Minimizing Sales & Use Tax Obligations of Illinois Healthcare Facilities
Service providers in the State of Illinois who transfer items of tangible property incident to the services they sell are generally subject to the Service Occupation Tax Act (Act). The Act provides the framework for how sales and use taxes are applied to service providers who transfer property. Most nursing homes, retirement homes, extended care facilities, and others (herein after referred to as facilities) transfer substantial property to their residents as a part of the larger services provided and are consequently subject to the Act.
Like many states, the Illinois Department of Revenue, or IDOR, provides a sales and use tax exemption for goods sold to any governmental body with an active exemption number. The IDOR, through Regulations and clarified by a series of Informational Bulletins and General Information Letters, has prescribed a method by which facilities can utilize the governmental exemption for items transferred to residents whose fees are paid for by a governmental agency under simplified procedures.
The Service Occupation Tax Act provides four methods for taxpayers to choose from in managing tax obligations. Each method comes with it is own advantages and disadvantages, which vary by industry. While not discussed at length, it is important to note for this discussion that the IDOR also provides for a low rate of tax (1%) for certain qualifying items (namely, food for offsite consumption, medicines, and medical supplies), which may require additional accounting procedures to be implemented depending on the method chosen. The Act generally requires servicemen be registered as resellers with the state, unless the de minimis rules apply (discussed below). Registered taxpayers will need to provide their resale certificates to their suppliers to purchase items tax-free. The taxpayer would then charge its customers sales tax on either:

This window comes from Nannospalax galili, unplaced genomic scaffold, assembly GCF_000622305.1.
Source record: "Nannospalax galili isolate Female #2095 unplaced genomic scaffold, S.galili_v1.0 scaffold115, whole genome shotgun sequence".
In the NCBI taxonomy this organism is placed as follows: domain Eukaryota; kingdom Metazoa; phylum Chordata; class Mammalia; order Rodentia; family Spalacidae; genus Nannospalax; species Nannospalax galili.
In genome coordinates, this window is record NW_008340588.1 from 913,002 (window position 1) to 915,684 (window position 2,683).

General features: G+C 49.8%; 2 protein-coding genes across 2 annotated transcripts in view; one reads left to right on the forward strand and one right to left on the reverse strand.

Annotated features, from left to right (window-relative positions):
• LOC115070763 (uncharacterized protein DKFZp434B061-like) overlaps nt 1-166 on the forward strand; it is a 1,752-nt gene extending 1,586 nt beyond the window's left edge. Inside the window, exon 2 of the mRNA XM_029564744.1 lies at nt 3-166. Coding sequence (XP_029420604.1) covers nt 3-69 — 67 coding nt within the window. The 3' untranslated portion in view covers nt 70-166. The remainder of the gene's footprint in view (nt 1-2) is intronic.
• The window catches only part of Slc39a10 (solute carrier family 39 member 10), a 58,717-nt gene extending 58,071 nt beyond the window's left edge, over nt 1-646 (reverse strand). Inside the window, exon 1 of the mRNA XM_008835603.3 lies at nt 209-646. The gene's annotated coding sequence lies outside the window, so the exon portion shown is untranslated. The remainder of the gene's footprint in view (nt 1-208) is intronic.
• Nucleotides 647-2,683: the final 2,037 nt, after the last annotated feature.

Method 1 The Separately Stated Selling Price of Tangible Goods, or
Method 2 50% of the Entire Invoice.
The third and fourth methods are only available to de minimis servicemen, defined as servicemen whose “annual aggregate cost of tangible property transferred incident to sales of service” is less than 35% of their “annual gross receipts from service transactions.” De minimis servicemen are not required to register with the IDOR under the Act.
Method 3 – Taxpayers using Method 3 do not (voluntarily) register with the IDOR; consequently, a resale certificate will not be issued. They simply pay sales tax to their suppliers on all purchases of tangible goods for transfer to residents and self-assess and remit use tax on purchases from out-of-state suppliers.
Method 4 – Under Method 4, de minimis servicemen can choose to voluntarily register with the IDOR as a reseller under the Act. This allows the taxpayer to purchase goods for transfer on a tax-free basis. The taxpayer then self-assesses and remits sales tax on the purchase price of all goods transferred incident to sales of service.
Most facilities will qualify as de minimis servicemen. Methods 1 and 2 are available to a de minimis serviceman. However, Method 1 is administratively impractical, as it requires invoices to list the separately stated selling price of each item transferred to patients (unlike any other method). Method 1 also results in a comparatively overstated tax base, as the tax is assessed on the selling price, as opposed to the purchase price tax base available in other methods. Method 2 would result in an overstated tax base for a facility due to the 50% of Invoice requirement. Method 3 is administratively efficient; however, it does not allow a facility to utilize the state’s governmental exemption. Method 4 allows a facility to utilize the governmental exemption and allows for a purchase price tax base. While it does impose a greater administrative burden than Method 3, it is a significantly lesser burden than under Method 1. Method 4 administrative requirements include registration, reoccurring filing obligations, and tracking both qualifying governmental revenues and the segregation of purchases of qualifying low rate goods (e.g., food, medicines, and medical supplies). Depending on a home’s mix of private-pay versus qualifying governmental revenues, the tax savings obtained by exempting a portion of the tax base can be substantial.
Many facilities unwittingly operate as Method 3 de minimis servicemen, unaware of the potential tax savings that can be obtained by voluntarily registering and taking advantage of governmental exemptions. The tax advantages of registering will vary by facility and are dependent on their ratio of governmental revenues to total revenues, and they should be weighed against the additional administrative burdens.
Should you have any questions related to these sales tax obligations, please contact the authors.